If names were anything to go by, Burton Latimer in Northamptonshire would be as pretty as Chew Magna or Cerne Abbas, a place of wood-smoky quaintness and thatch. It isn’t. “We’re just an ordinary little East Midlands town,” says John Meads, who had a dairy business until Tesco started to sell milk more cheaply than he could buy it from the farm. “We’ve no pretensions to be anything more.”
The home of Weetabix, Burton Latimer may produce three billion breakfast biscuits a year, but it has no quarrel with an industry that sprang up six years ago: a wind farm on a shoulder of poor agricultural land known as the Wold. Jan Shawe, a town councillor who lives three minutes from the Wold and often goes running there, might even be described as a “reverse Nimby”. “We’ve got to find an alternative energy source for our children and grandchildren,” she tells me, in the unlovely car park of the library. “I like surfing in Cornwall. I’d go ballistic if they put a wind farm down there.”
Try as one might, it is difficult to coax a negative opinion about wind farms out of residents. Ian Woods, a local estate agent, has no stories of residents fearful of tumbling property prices. “When we go and value houses, people point out the view of the turbines. They count how many are moving.” Surely it will be possible to extract a disgruntled comment from Michael Culverhouse: his cottage, with its neat vegetable plot, is practically underneath one of the turbines. Yes, he says, on a really windy day, there’s a bit of a “whooshing noise”. But he has no problem with it. “They reduce the need for nuclear power, which I don’t like, but is probably necessary.” I can hear birdsong, I can hear the by-pass, but I cannot hear a squeak, rattle or growl from the turbine – or from an anti-wind farm lobby.
No wonder Renewables-UK, the wind- power trade body, is pointing to this area as a success. It would like to replicate the Burton Latimer effect across the country. In fact, it has to. Now that the Government wants local communities to decide what development is built in their area, promoters will have to win people to their side. Argument alone may not be enough: last week it was announced that money would also change hands. At Burton Latimer, it already has, in the form of help given to make the local Girl Guides’ hut and some old people’s accommodation more energy-efficient. If that is what has won hearts and minds, developers elsewhere will be only too keen to follow suit. Now all neighbourhoods that agree to host wind farms will receive about £2,000 per turbine for community causes; and at a time when other sources of funding are drying up, this douceur could be indeed sweet.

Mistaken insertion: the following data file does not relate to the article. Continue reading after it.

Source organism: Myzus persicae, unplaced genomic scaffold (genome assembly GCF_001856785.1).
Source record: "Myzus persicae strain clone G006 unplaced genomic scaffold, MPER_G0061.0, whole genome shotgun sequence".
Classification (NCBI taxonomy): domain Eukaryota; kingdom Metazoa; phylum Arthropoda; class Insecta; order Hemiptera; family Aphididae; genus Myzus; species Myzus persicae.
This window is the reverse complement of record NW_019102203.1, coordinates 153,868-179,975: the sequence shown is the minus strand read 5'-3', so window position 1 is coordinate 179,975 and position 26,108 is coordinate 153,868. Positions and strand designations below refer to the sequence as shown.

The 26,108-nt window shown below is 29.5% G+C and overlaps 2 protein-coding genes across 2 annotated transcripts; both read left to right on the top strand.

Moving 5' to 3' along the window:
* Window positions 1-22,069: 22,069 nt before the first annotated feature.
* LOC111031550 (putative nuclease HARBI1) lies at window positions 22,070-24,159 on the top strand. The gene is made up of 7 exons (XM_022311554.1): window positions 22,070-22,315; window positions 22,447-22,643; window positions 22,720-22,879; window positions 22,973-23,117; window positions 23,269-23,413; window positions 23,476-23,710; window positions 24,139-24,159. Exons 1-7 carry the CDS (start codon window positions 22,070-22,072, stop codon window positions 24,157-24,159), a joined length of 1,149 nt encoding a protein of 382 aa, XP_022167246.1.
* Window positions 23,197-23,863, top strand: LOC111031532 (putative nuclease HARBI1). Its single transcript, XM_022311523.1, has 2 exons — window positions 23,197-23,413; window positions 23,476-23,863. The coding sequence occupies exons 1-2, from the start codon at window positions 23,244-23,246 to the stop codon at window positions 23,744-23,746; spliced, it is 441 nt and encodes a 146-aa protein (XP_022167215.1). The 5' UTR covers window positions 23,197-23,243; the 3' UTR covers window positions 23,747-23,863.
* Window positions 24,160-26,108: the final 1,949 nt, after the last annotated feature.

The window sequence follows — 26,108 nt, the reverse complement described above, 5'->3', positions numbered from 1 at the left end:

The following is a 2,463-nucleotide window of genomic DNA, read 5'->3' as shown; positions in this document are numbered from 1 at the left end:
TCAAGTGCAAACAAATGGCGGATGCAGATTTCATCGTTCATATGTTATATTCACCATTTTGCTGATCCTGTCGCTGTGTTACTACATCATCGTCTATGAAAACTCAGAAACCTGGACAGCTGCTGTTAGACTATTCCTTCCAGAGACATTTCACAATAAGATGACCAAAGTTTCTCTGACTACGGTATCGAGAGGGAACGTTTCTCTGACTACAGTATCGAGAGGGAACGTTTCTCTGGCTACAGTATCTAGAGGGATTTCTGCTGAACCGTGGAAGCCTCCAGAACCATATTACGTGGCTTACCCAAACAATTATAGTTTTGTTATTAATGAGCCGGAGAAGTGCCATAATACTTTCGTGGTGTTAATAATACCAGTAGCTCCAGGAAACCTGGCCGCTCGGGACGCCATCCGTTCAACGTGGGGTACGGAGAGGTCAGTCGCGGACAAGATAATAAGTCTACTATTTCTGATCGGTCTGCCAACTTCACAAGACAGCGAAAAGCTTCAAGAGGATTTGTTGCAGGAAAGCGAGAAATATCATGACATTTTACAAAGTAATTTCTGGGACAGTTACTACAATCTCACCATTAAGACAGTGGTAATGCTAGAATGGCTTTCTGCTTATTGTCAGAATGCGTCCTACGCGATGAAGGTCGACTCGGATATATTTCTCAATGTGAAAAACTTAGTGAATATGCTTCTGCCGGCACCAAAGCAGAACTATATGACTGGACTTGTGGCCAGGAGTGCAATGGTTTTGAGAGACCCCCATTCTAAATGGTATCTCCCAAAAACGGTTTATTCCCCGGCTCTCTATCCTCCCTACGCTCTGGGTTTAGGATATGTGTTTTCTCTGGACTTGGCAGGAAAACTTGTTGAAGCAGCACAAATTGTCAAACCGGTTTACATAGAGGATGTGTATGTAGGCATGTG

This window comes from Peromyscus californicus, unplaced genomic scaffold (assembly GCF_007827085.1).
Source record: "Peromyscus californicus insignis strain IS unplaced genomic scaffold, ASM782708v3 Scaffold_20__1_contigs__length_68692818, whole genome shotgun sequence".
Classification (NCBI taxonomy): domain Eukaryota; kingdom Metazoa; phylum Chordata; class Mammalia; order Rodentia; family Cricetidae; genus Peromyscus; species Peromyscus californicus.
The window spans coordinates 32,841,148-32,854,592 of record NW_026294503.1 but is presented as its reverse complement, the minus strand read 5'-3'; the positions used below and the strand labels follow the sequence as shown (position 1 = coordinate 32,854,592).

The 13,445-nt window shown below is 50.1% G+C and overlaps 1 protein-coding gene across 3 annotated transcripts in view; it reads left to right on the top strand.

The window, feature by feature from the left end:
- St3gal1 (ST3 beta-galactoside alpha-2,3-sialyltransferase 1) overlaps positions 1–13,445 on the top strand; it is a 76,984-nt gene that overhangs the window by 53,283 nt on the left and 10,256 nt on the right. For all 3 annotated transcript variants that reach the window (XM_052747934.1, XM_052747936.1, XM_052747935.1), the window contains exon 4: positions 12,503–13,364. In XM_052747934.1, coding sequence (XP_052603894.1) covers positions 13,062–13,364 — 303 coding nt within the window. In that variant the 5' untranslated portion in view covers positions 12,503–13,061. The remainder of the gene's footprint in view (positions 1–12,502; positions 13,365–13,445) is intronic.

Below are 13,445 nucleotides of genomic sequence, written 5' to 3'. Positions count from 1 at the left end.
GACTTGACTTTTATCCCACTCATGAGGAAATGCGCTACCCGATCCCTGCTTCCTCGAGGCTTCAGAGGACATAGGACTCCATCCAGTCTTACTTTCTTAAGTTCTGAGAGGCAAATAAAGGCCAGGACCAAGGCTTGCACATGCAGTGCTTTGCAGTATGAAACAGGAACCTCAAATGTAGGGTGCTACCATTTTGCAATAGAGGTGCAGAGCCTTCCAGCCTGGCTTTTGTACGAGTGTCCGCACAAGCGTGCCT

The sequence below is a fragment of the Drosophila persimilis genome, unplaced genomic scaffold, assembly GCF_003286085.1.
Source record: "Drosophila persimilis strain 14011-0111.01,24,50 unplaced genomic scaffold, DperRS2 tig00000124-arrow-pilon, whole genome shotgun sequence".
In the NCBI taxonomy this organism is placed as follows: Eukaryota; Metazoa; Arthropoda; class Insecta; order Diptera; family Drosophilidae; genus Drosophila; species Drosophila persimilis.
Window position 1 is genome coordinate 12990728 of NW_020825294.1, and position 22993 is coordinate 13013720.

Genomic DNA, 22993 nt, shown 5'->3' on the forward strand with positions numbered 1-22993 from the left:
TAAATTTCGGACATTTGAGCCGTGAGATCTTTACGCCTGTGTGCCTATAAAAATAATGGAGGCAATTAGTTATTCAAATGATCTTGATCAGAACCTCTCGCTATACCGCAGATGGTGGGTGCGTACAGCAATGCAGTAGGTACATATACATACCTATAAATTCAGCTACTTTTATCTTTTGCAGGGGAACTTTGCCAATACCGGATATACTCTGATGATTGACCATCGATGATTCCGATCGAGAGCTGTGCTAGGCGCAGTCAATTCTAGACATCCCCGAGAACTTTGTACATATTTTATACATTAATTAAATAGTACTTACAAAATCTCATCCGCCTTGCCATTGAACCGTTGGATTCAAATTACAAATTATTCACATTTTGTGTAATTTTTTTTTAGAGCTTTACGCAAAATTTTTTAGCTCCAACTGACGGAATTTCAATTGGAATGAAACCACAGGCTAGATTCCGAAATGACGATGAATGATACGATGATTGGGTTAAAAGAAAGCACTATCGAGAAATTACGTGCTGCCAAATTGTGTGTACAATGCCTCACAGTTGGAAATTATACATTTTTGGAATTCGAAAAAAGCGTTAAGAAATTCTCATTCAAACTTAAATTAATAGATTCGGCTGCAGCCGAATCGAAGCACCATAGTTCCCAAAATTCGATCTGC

At Burton Latimer, though, it wasn’t just about money: many of the people I met had only a hazy notion of the grants that were available. More important was their telly. One man, walking gruffly down a country lane, seemed cross – “I get flicker,” he barked. This did not, as I thought at first, refer to a medical condition, but to the state of his television signal. He must be about the only individual for whom this is still a problem. As soon as Your Energy, which built the wind farm, realised that reception was suffering, it distributed free digiboxes. It was a shrewd move: now the picture is clearer than it was before. The turbines have brought a benefit to the living rooms of almost every local home.
Developers should take note, however, that the view from Burton Latimer is not the only one in the area. Only three miles away is Cranford – not the one in the costume drama, but just as pretty: a place of deep thatched eaves and snowdrops, where the Norman church stands next to Duck Lane. Cranford, a conservation area, objected to the building of seven more turbines near the village but was overruled by Kettering borough council, which, in the words of Peter Quincey, the parish clerk, refused to “throw out these hopeless, inefficient pieces of kit”. Planning permission has been given. To him, the visual intrusion – the turbines will be seen from every part of the village – will be compounded by irritation at wind’s apparent inefficency as a source of energy. “We’re in one of the least windy parts of the country. They may be efficient out in the North Sea, but here there just isn’t a constant breeze.”